Elizabethan Drama

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Account for the rise of English drama in the Elizabethan Age.

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Elizabeth I's reign brought about a period of political and social stability to England after a long period of disorders and upheavals, both civil and religious. With the defeat of the Spanish Armada in 1588, England became a genuine world power. Though it may be unclear how the phenomenon occurs, a sense of greatness and power within a country's leadership has a way of permeating an entire society, including the artistic culture.

Sir Philip Sidney had noted in his Defence of Poesie that there are certain qualities in the English language that will make it ideal for literary expression. Sidney basically asked why his own countrymen could not create a great national literature as the Italians, French, and Spanish were doing. In the 1500s, major poetic works had emerged, especially from Italy, the most important of which were Ariosto's Orlando Furioso and Tasso's Gerusalemme Liberata. English poets and scholars like Sidney and Edmund Spenser were emboldened to attempt the same kind of achievement. Spenser was perhaps the first English poet of this, the Renaissance period, to create an epic, The Fairie Queene, that could stand with the work of the continental European poets, and this was an inspiration to the English literary men of his time and the following generation.

Further, this period the expanding middle class meant that there was an increasing audience in London for both literature and stage spectacle. The triumph of the Tudor dynasty created a sense of gratitude among much of the population, and there was a desire to celebrate the Tudors in stage portrayals, almost as a kind of propaganda for the regime. All of these elements—a new sense of national greatness, political power, the influence of poetry and romance from continental Europe, and the general spread of learning and expansion of the urban bourgeoisie—set the stage for the Elizabethan drama, whose greatest exponent was Shakespeare, with the second rank occupied by Marlowe, Beaumont and Fletcher, Thomas Kyd, and others.

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The Elizabethan Age is considered to span from the later half of the sixteenth century to 1603, when James I took the throne of England.

As London's population began to increase during Elizabeth I's reign, affluence did as well, creating disposable income that could be spent on entertainment. At the same time, large public amphitheaters offered tickets at different price points, depending on whether the ticket holder chose to stand, sit, or sit in relative privacy. Theaters were built in the city of London and on its outskirts, and traveling theater companies brought plays all over the country and onto the European continent.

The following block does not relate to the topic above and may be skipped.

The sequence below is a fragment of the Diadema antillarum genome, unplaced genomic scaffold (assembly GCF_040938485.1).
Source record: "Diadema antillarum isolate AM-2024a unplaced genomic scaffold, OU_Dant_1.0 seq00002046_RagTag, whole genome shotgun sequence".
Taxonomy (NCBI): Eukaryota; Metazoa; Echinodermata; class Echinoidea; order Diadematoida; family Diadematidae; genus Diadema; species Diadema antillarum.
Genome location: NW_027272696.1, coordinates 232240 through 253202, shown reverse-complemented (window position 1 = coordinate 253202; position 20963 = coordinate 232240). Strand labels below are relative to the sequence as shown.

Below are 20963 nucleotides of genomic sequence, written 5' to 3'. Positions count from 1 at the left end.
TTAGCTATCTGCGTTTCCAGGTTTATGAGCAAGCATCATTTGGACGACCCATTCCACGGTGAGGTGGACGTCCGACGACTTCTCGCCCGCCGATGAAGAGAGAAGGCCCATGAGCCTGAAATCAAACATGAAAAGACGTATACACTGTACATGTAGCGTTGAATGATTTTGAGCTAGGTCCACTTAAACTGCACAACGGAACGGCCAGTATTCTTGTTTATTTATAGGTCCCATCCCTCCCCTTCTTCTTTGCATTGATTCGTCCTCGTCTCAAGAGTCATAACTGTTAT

The appetite for drama in this era came from a turn to back to the humanism found in plays from ancient Greece and Rome. The church had less of a hold on English culture at this time, and themes in drama were mainly secular. The morality plays of medieval England were replaced by human-centered stories that were both comic and tragic (sometimes both within the same play) and always observant of the lives of real people: heroes, the nobility, and ordinary people alike.

A major driving force behind Elizabethan theater was of course the Queen herself. Because it would be unseemly for her to travel to theaters, dramas were often performed at court, and most playwrights wrote to please their monarch, knowing that her patronage was necessary for the genre to flourish.

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Several historical developments, along with literature advances, encouraged the growth of theatre during Elizabeth’s long reign.   First, the Roman Catholic dislike of theatre was no longer a strong political force, since Henry VIII had established the Church of England.  Second, the city of London, which had certain restrictions on theatres in the city of London (mostly the courtyards of inns), began to allow certain sites, especially on the south bank of the Thames, to build dedicated theatre buildings (the South Bank was not the most socially desirable part of the city).  Third, the Age of Exploration, and with it the financial affluence of an emerging business class, brought interest in other countries and cultures.  Poetry, and with it dramatic texts, became circulated outside London and thereby brought travelers and visitors into the audience.  The main reason for theatre’s popularity at this time was Elizabeth’s own interest and support.  Companies could count not only on her licensing approval, but also on a sizable sponsorship when they performed at court.

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